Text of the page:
Jon Lester spoke to a small gathering of Red Sox fans at today’s Christmas at Fenway event, but the lefthanded starting pitcher did not address the team’s epic 7-20 September collapse or his role in it.
Asked if he had met with new Red Sox manager Bobby Valentine, Lester said, ”Actually, just met him. It was pretty cool to meet him. Talked to him just a little bit and, obviously, we didn’t get into too deep of a conversation in five minutes. It was great to meet him and I’m excited for the new era.”
But Lester reflected on the passing of another era with the end of Terry Francona’s tenure as Red Sox manager.
“Obviously, I’m sad to see Tito go,” Lester said. “He was a big part of my career, big part of my life coming up through this system. I was sad to see him go, but, like I said, I’m excited for the new era and we’ll see what we can do in the coming years.”
Asked about the prospect of facing Albert Pujols, whom the Angels signed to a blockbuster $254 million deal, Lester replied, “I don’t think I’ve ever faced him. The Angels did a good job. You got to tip your hat to ‘em,” referring to the deals the Angels pulled, also signing coveted pitcher C.J. Wilson to a $77.5 million deal. “They went out and wanted those two guys and they got ‘em,” Lester said. “It obviously makes their team that much better. Luckily, they’re in another division and we don’t have to face them too many times.”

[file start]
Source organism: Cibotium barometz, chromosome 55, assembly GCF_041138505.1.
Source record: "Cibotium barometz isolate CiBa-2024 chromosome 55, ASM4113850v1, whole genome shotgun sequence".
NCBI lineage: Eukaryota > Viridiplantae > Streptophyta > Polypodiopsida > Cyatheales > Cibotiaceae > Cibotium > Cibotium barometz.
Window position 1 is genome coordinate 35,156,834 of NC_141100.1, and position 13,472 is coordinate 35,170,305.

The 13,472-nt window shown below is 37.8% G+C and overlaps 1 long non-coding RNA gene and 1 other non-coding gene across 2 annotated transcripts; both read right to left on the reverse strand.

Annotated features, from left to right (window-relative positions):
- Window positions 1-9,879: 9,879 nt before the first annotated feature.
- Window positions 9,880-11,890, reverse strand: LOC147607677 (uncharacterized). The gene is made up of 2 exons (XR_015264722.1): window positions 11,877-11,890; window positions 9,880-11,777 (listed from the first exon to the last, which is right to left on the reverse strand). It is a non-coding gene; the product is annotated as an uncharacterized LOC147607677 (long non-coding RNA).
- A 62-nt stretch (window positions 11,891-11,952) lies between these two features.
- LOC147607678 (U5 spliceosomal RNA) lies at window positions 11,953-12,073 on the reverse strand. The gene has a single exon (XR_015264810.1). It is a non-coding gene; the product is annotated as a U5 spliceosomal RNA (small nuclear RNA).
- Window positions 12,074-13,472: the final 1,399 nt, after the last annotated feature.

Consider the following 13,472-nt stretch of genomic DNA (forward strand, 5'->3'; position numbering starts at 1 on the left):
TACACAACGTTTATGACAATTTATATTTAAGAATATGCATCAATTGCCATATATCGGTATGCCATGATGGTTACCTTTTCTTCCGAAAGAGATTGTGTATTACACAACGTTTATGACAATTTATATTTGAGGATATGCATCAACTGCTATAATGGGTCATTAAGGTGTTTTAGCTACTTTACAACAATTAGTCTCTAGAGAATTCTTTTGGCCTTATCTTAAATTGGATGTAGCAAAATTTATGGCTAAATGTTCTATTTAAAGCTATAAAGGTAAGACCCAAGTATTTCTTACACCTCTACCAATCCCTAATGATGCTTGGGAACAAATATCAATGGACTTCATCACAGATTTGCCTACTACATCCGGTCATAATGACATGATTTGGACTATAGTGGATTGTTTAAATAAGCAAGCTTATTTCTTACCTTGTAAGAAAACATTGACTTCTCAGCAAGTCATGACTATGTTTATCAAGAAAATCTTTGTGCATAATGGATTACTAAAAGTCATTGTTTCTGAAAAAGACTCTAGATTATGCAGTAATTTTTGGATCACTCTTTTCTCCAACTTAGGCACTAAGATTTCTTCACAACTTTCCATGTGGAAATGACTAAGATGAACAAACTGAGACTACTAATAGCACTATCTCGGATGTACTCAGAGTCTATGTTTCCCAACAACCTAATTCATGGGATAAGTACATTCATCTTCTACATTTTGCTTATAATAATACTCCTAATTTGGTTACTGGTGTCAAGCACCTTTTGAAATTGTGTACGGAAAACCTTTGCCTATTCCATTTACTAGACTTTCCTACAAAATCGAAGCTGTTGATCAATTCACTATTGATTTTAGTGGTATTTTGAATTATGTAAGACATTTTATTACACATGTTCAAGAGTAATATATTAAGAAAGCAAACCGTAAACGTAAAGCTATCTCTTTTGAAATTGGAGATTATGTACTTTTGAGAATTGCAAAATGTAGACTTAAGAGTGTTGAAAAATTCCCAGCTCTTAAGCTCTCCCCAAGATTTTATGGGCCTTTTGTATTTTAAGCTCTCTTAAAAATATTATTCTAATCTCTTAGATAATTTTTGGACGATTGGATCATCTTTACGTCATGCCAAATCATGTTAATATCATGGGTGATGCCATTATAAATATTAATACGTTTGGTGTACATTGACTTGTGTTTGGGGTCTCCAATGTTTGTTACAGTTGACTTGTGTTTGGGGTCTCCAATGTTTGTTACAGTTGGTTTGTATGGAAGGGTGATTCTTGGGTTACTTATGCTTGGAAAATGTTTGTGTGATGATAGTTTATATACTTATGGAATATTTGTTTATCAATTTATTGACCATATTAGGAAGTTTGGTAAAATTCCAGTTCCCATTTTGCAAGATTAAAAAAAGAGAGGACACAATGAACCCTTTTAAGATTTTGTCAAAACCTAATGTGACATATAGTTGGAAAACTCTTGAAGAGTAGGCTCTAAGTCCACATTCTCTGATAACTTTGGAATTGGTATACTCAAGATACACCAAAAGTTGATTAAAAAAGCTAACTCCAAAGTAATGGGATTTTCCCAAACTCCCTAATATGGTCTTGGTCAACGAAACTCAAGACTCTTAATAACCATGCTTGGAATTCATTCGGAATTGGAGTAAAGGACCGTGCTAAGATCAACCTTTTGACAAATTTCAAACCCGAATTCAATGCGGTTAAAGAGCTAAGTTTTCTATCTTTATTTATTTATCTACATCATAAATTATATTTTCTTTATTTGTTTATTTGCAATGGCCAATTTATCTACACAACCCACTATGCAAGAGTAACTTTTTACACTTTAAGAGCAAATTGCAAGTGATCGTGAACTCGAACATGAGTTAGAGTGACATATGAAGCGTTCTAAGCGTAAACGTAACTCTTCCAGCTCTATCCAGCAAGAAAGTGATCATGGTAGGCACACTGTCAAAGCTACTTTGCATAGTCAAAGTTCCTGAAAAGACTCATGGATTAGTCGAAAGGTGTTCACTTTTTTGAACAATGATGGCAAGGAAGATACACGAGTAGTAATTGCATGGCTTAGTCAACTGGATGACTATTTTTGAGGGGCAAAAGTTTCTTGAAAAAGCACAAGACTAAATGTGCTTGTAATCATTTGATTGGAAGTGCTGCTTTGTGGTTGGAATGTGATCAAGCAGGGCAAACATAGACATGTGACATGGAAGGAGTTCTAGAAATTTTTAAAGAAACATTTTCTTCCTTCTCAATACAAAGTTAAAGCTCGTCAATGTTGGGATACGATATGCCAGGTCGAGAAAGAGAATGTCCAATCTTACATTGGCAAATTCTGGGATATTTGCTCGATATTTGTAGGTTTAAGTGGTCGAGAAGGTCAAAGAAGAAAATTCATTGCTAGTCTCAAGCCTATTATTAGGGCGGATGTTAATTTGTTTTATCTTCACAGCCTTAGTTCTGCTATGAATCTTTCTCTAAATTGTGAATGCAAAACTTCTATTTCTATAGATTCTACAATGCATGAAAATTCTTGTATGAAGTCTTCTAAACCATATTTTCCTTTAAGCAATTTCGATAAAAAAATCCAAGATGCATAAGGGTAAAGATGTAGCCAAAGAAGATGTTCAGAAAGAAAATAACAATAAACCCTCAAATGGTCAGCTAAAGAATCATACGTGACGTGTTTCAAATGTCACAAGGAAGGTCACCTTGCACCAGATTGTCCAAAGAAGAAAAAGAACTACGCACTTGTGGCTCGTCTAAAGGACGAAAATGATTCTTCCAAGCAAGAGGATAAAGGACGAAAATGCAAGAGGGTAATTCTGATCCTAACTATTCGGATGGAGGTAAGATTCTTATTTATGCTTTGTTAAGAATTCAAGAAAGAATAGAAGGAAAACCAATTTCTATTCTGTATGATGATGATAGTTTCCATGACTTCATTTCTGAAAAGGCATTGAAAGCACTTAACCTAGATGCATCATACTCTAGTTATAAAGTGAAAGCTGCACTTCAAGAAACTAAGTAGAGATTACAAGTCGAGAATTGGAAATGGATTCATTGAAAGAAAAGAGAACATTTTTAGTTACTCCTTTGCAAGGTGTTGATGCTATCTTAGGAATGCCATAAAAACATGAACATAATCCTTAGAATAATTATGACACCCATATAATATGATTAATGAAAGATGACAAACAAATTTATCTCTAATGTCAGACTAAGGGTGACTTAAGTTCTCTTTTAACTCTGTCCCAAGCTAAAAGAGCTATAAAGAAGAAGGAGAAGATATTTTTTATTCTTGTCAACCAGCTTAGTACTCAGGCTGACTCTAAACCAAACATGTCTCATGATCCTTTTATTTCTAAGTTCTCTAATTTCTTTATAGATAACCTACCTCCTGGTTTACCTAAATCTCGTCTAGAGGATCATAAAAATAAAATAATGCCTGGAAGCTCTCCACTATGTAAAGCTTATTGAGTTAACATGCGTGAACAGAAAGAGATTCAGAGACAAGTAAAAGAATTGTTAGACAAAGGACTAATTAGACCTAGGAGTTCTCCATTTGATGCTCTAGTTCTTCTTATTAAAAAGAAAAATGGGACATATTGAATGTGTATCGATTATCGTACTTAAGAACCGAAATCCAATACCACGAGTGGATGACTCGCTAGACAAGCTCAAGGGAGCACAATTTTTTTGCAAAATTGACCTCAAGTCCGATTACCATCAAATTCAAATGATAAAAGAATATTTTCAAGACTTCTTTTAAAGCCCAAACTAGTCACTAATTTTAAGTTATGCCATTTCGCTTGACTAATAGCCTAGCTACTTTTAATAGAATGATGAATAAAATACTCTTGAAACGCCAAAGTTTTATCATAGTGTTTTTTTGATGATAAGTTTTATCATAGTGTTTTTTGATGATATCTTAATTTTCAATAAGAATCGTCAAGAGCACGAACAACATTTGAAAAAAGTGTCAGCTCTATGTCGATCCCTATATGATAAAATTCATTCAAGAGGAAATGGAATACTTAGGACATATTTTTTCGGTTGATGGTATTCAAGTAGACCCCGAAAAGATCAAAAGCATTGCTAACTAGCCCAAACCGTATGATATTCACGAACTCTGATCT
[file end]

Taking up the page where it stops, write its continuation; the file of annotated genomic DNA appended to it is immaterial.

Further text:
When one fan posed a written question, “What kind of quality do you look for in a catcher,” Lester was quick to reply: “Uh, well, Tek,” referring to Sox captain Jason Varitek.
When the crowd roared, Lester muttered underneath his breath, “That answer may get me in trouble.” Unbeknowst to the lefthander, Jarrod Saltalamacchia and Ryan Lavarnway were sitting backstage within earshot of Lester’s remarks.
“When you think of a catcher, you think of Tek,” Lester said. “He’s the mold. He’s the leader. It’s obvious why he’s had that `C’ on his chest for so long. He’s confident in what he does and I think that aura of knowing what he wants to do with each hitter and having a game plan through the whole game, makes my job a lot easier.
“We have a lot of anxiety out there when you’re trying to figure out nine different hitters and you have so many different situations, so many things going on,” Lester said. “When you have a guy back there who can take the bull by the horns and kind of rein you back in and get you focused on what you’re trying to do, that’s the biggest thing.
“Salty started to learn that this year early,” Lester said, “and he did a good job of getting in there and really trying to mold himself off of Tek.”